Flannel players look to an uncertain future
Michele SanFilippo -- Home Textiles Today, January 26, 2004
Flannel importers in the United States believe their business has reached its maturation point. While gram weights and quality have inched up in the last few years, these improvements leveled off in 2003.
"Flannel has been maintaining its ground for the last few years," said Avi Gross, president of Divatex, who explained that the business is on a plateau right now.
Gross added that because of the lifting of quotas next year, it won't be feasible for countries like Pakistan to export a lot of flannel in 2004, so the industry will see less from new sources. "I think you will eventually get more countries involved in flannel because it represents a new opportunity for them to bring products into this country," said Gross. "However, it is a traditional business where people tend to buy from the usual sources."
The biggest producers of flannels are still Portugal, Turkey, Pakistan and Turkmenistan.
"There seems to be a lot of interest in heavy-weight flannel and a desire to trade up these days," said Joe Gleicher, president of Poly-Commodity. He explained that since flannel is a quota item, most of the countries in Asia or the Middle East prefer to use their quota on higher value products. Most of the world's flannel still comes from Portugal, where there are no quotas on sheets and shipping costs are cheaper to the United States.
According to Gleicher, 2003 was an outstanding year for flannel, whereby colder weather and higher energy costs positively impacted the business.
"We believe this coming year will be even better," he added. Gleicher also said different cotton blends — such as silk, linen or wool — are bringing flannel into more upscale pricing and making it softer and more breathable.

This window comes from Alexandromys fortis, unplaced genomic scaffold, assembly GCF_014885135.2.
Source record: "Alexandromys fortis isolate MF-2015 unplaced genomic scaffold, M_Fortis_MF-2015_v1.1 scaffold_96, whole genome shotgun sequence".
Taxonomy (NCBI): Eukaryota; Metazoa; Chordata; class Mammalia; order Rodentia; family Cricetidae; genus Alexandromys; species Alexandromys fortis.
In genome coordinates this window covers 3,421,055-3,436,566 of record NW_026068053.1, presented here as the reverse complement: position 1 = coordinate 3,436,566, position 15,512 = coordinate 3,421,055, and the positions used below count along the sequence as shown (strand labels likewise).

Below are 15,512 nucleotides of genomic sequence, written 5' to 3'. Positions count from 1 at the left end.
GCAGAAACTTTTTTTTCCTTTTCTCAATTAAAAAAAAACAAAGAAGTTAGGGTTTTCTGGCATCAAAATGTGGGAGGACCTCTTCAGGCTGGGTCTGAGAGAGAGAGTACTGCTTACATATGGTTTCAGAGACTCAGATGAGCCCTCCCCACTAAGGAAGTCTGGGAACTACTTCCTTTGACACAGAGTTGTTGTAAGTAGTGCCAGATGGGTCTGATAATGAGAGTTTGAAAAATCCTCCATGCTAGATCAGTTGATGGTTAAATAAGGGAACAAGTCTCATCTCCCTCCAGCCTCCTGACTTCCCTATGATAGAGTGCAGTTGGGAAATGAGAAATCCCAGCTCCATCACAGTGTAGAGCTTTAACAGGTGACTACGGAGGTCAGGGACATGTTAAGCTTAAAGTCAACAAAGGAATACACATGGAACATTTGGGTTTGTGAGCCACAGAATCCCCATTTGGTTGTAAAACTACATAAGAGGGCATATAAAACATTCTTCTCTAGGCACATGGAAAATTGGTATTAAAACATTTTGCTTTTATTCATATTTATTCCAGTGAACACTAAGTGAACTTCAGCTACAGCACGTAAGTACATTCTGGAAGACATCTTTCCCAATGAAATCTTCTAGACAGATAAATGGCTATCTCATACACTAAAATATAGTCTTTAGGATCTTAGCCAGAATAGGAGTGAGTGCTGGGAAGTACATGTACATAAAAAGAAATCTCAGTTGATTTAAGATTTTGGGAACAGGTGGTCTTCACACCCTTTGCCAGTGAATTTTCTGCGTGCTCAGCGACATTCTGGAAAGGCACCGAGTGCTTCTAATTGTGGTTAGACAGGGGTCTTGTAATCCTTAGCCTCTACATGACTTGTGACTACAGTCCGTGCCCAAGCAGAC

Noted Gross, "Because retailers have been chasing price, they have let non-traditional countries like India, Thailand and China produce printed flannels, since their equipment is not capable of making yarn-dyes, but their quality is very different."
Yarn-dyed plaids are only becoming relevant to better stores and catalogers. Ryan Jones, a partner at Dormisette in Atlanta, added that flannel has become a commodity.
"We think of flannel as a comfort product as opposed to a warmth product; our flannel is more of a luxury item that we sell to catalogs and Bloomingdale's," said Jones. He added that gram weight is not always a measure of quality because worth also depends on the yarn, finishing and napping. "There is a movement afoot for better weights, but not necessarily better quality or more expensive products," he explained.
Jones said U.S. importers are seeing more embellishments now like embroidery, bringing flannel to a duty level that is about 10 percent higher. "In the better flannel category, business has been growing in the last decade; each year we bring in new retail clients," said Jones. "Also in the last two years, more competition has been coming in from countries like Turkey, India, Pakistan and China, who are making these products cheaper."
However, some say that a few years ago jersey knits hurt flannel sales and ever since flannel has been on the rebound with sales expected to reach former levels.
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